REVIEW: The Sega Mega Drive Mini will cause you to overdose on nostalgia
We imagine this will be filling a lot of Christmas stockings later this year...
Now over 30 years since it was first made available to home players, the Sega Mega Drive (or Sega Genesis, depending on which part of the world you grew up in) is guaranteed to be a hit for players of a certain vintage who are looking for that ever-more-profitable hit of nostalgia.
But much like, well, life, the passage of time has changed our perspective on these things, and not always for the better.
When you unpack the box, the first thing you notice is just how small the console itself is. And not in a "Oh, I've got older, my hands are bigger" kind of way, but it is quite remarkably scaled down, but still possessing all of the same buttons and now-defunct slots of the original.
On the other hand, the two pre-packaged controllers feel huge, especially since they effective only have the D-pad and three buttons, as opposed to current days' controllers, which have every available centimetre filled with a potential usage.
Once you plug everything in and turn everything on, with a brand new (but still real old school) tune provided by the guy who produced the still killer soundtrack to Streets Of Rage, you'll notice the home screen in filled with 42 games to play, which will go some way to killing a few days and evenings after these have been invariably unwrapped around Christmas time.
All of the obvious classics are in place - Sonic, Golden Axe, Earthworm Jim, Street Fighter, Shinobi, and obviously Streets Of Rage 2 - but it is right around here that the nostalgia whacks up like you've stood on a rake hidden in a pile of old leaves.
Sure, some of them have weathered the tests of time and maintained their brilliance; there is no way that Sonic The Hedgehog can be anything other than a perfect platformer. Ditto for Streets Of Rage 2, which is still endlessly replayable and hugely entertaining, despite essentially just being "Walk right forever, punching things."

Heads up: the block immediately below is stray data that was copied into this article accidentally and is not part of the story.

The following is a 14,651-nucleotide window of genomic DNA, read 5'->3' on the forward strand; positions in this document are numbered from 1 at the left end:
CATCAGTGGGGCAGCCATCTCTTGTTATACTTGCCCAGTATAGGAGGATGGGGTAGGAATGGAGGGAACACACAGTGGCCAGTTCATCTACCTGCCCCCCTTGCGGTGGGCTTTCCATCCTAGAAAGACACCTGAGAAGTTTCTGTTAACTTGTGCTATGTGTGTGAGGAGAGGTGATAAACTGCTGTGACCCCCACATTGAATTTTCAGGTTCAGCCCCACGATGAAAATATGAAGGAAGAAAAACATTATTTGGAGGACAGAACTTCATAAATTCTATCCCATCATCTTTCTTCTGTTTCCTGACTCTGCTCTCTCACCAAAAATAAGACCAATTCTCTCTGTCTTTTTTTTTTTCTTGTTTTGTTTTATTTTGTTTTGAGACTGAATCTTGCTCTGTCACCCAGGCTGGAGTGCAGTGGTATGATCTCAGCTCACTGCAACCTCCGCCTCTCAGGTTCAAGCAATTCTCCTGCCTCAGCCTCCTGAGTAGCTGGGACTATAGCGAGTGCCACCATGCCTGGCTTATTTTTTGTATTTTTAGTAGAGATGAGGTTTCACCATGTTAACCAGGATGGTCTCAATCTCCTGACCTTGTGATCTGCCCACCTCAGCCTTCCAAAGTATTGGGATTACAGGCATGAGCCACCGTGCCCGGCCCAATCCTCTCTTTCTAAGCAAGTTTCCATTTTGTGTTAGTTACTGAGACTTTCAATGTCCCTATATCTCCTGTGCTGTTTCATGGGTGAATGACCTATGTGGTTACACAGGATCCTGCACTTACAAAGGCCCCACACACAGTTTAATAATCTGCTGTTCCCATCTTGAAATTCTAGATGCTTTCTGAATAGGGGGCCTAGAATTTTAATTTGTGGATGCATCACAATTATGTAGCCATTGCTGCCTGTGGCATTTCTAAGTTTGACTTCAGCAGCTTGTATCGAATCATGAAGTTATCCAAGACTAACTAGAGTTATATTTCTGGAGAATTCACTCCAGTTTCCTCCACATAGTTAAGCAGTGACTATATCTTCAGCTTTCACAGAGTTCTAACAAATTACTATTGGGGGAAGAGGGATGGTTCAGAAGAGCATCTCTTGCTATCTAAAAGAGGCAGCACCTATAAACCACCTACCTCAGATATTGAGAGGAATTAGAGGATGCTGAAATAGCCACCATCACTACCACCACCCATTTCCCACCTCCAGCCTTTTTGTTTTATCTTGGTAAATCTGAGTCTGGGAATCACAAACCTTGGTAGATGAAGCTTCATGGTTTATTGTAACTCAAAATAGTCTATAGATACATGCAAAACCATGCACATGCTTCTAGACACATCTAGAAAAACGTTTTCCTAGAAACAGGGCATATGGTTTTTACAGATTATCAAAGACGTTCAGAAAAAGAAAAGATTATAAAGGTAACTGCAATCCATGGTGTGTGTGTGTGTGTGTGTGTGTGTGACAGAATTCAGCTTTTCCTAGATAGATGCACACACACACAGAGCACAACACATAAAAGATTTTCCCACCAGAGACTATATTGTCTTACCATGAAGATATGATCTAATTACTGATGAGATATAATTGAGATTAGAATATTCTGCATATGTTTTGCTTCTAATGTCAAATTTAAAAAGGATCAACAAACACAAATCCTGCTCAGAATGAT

But... gosh, we really have been spoiled in the current age of gaming, haven't we? These games were difficult, although admittedly, not always just because the game was hard, but sometimes the games were hard to play.
The old school controller, and the available on-screen movements to go with it, often means that your ability to aim at things was either right in front of you, or right above you. If something was heading your way at any kind of diagonal, then tough luck. You either have to move and put yourself in a direct, chess-board, line-of-sight aim with it, or you were getting a face full of baddie.
Same goes with the forced perspective, such as with Golden Axe, forces you to kind of guess that you are in fact punching someone standing in front of you, and not punching someone who is a few inches closer to the screen that you thought.
None of this is the Mega Drive's fault, as all the games here went to war with the software that they had (although there is no forgiving the borderline unplayable Eternal Champions), but it does obviously show up just how much we have progressed in gaming in those three decades, and shows how much early gamers accepted as part of the norm.
Live systems that knocked you out of the game if you died three times? Modern gamers would have their brain snap in half at the stress of that.
Also, some of the additions on here - Tetris? Columns? Dr. Robotnik's Mean Bean Machine? Sonic Spinball? - feel like filler, a poor man's version of a very basic game that modern mobile games have completely blown out of the water.
So, in short, should you get it? Well, that depends. It is an almost perfect recreation, a specific time-travel device to bring you 30 years back in gaming, and maybe that rush of nostalgia is enough for you.
But did you get the PlayStation One Mini when it was released around this time last year? If yes, how long before you stopped playing it completely? Not a huge amount of time, we'd imagine.
Chances are you'll play the Mega Drive Mini for longer, but only because the majority of the 42 games themselves are that much more difficult to actually finish.
The Mega Drive Mini will be available from Friday 4 October, with prices at €74.99.
Clip via SegaAmerica